Face it. Your Apple TV is boring. It looks just like every other Apple TV, everywhere in the world. Sure, you might say it doesn’t matter, that the whole point of the little puck is to get out of the way and let you watch TV shows and movies, but that shows a lack of imagination. What you need, my friend, is a set of decals. And not just any old decals. You need decals that make your Apple TV look like a NES console.
I can’t be sure, as I was a brainless, sieve-memoried child at the time, but I’m pretty sure that our family’s first portable (B&W) TV had a screen that wasn’t much bigger than the screen of my iPad. Still, the crappy picture and bulbous, almost circular screen didn’t stop my brother and I laying belly-down on the end of our parent’s bed and watching Monkey roll up the screen in a fuzz of snow and bad reception.
Now I can relive those dark days by putting my iPad into the Handmade Natural Stained Wood Retro TV iPad Dock, an Etsy product whose name is as good as a description.
True story: When my mother was pregnant with me, she and her friends got together to do a Ouija board. The story goes that the glass moved around, and then smashed. My mother told everyone that they should finish things up properly, and “put the spirit away,” or some such thing.
They laughed, and ignored her. Over the next few weeks, everybody present at the séance had an accident. My mother fell out of her car while leaning out the door to reverse. Luckily, her hair was styled in a bun, which cushioned the impact.
Did this make me superstitious? Nope. In fact, the first thing I thought when I saw this Ouija Book Cover Case (€66 or $87) from Etsy maker Joe V was “if you’re able to look into the future and communicate with the other side, Mr.V, then why the hell is the screen of your iPad so scratched up? Surely you should have seen that coming?”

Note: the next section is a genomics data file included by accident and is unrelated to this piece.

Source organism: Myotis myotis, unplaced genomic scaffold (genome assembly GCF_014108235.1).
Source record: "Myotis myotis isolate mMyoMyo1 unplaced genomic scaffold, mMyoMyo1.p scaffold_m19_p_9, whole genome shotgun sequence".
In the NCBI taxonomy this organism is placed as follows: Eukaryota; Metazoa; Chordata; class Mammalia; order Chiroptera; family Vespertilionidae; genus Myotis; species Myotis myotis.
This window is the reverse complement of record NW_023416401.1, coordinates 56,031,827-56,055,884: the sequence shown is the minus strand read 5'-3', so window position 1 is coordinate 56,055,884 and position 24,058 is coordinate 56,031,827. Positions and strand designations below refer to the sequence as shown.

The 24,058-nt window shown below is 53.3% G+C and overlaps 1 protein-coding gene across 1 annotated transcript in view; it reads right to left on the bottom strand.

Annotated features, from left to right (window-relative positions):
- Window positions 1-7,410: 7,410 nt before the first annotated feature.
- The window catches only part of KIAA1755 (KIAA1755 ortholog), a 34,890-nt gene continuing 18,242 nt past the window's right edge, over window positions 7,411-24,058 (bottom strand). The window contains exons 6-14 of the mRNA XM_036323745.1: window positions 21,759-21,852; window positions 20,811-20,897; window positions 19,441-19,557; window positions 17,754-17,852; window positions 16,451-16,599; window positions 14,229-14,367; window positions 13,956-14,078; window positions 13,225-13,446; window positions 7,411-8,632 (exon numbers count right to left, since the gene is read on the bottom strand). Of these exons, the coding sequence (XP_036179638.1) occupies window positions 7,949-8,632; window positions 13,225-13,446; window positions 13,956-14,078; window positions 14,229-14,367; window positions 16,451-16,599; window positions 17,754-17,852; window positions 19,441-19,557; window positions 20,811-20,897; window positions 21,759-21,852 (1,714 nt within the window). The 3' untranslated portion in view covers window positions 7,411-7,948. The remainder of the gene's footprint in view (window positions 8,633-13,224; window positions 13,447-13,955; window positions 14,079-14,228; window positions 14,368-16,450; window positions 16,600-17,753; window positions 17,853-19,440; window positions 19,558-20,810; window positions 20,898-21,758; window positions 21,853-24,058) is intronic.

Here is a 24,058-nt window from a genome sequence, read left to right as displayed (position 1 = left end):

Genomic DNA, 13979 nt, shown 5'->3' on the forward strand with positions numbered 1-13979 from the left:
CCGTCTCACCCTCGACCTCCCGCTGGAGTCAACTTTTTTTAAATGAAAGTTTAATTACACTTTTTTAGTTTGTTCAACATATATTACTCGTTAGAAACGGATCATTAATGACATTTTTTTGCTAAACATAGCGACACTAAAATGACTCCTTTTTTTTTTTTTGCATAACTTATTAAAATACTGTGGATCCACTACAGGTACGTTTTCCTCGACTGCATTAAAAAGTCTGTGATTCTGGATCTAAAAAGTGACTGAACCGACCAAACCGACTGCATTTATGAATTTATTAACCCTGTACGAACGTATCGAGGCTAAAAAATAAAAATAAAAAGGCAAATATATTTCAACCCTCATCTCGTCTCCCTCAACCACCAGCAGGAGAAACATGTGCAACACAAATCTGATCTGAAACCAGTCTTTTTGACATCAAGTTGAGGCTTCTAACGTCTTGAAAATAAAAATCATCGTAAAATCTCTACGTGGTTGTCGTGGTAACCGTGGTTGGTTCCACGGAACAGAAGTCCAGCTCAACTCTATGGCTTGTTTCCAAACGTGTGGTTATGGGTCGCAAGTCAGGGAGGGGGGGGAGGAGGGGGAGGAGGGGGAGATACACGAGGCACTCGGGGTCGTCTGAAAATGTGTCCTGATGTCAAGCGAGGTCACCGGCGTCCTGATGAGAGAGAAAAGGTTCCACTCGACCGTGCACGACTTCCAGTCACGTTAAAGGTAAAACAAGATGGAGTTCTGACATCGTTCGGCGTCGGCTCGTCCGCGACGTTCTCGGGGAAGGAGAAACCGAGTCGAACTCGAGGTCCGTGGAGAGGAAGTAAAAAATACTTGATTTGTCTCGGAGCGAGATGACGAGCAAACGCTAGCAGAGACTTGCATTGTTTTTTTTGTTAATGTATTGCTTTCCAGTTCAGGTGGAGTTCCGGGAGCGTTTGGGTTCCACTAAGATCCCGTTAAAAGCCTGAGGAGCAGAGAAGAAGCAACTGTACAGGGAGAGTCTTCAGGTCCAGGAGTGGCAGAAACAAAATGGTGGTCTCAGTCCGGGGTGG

Skepticism aside, the leather book cover looks like the perfect Christmas gift for Cult of Mac’s own resident mysticist John Brownlee aka. Dr.Crypt. Or should I say “pagan midwinter fertility-festival gift”? The hefty tome is etched with the alphabet, numbers from one to zero and — of course — the words “yes” and “no.” Thus equipped, our hard-working editor will be able to check up on us minions without even entering our Cult of Mac chatroom.
“Will Charlie finally write a serious post?” he will chant in monotone, as the empty diet Coke can moves all by itself over to “no,” yet again.
“Whose post will get the most page views next week?” he will continue, and the can will scrape drily across the leather towards the letter “B.” Then, as it slides down and right towards the “U,” Dr. Crypt will hurl the can aside in petulant frustration. “Damn you, Buster Heine,” he’ll shout, “Damn you and your interesting, reader-friendly posts!”
Then, as Mr. Brownlee’s harsh words float down onto the aging cowskin, something happens on the other side of the country. As Buster picks up his morning beverage and relaxes with his iPad to read the news, the air suddenly grows chill, and the screen doors start to flap and slam in the rising breeze. Buster looks up to see the livid, contorted face of his editor swirling in the mists now whipping in through the open windows. He starts, and the iPad slips from his hands, cracking the screen in one corner.